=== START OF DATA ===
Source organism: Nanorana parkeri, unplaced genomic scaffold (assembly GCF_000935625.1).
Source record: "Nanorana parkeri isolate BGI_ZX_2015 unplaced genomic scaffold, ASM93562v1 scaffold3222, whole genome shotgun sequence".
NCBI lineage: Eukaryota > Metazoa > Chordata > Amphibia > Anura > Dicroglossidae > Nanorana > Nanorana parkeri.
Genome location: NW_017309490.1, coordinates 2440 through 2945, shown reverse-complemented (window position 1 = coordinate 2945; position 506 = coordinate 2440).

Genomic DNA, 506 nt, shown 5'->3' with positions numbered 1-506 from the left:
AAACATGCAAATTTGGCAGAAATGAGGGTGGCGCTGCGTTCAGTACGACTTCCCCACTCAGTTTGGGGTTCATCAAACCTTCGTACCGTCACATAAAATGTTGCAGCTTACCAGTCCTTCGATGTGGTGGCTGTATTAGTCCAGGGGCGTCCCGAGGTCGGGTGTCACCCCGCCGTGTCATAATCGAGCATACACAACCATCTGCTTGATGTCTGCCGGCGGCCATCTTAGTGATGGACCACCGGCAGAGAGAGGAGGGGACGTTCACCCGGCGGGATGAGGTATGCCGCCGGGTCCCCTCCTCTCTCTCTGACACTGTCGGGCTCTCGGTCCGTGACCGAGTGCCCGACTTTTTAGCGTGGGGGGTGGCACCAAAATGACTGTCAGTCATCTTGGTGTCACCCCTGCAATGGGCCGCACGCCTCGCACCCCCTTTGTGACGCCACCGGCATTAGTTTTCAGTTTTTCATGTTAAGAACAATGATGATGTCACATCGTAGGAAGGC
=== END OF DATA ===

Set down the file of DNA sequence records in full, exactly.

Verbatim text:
Source organism: Nanorana parkeri, unplaced genomic scaffold (assembly GCF_000935625.1).
Source record: "Nanorana parkeri isolate BGI_ZX_2015 unplaced genomic scaffold, ASM93562v1 scaffold3222, whole genome shotgun sequence".
NCBI lineage: Eukaryota > Metazoa > Chordata > Amphibia > Anura > Dicroglossidae > Nanorana > Nanorana parkeri.
Genome location: NW_017309490.1, coordinates 2440 through 2945, shown reverse-complemented (window position 1 = coordinate 2945; position 506 = coordinate 2440).

Genomic DNA, 506 nt, shown 5'->3' with positions numbered 1-506 from the left:
AAACATGCAAATTTGGCAGAAATGAGGGTGGCGCTGCGTTCAGTACGACTTCCCCACTCAGTTTGGGGTTCATCAAACCTTCGTACCGTCACATAAAATGTTGCAGCTTACCAGTCCTTCGATGTGGTGGCTGTATTAGTCCAGGGGCGTCCCGAGGTCGGGTGTCACCCCGCCGTGTCATAATCGAGCATACACAACCATCTGCTTGATGTCTGCCGGCGGCCATCTTAGTGATGGACCACCGGCAGAGAGAGGAGGGGACGTTCACCCGGCGGGATGAGGTATGCCGCCGGGTCCCCTCCTCTCTCTCTGACACTGTCGGGCTCTCGGTCCGTGACCGAGTGCCCGACTTTTTAGCGTGGGGGGTGGCACCAAAATGACTGTCAGTCATCTTGGTGTCACCCCTGCAATGGGCCGCACGCCTCGCACCCCCTTTGTGACGCCACCGGCATTAGTTTTCAGTTTTTCATGTTAAGAACAATGATGATGTCACATCGTAGGAAGGC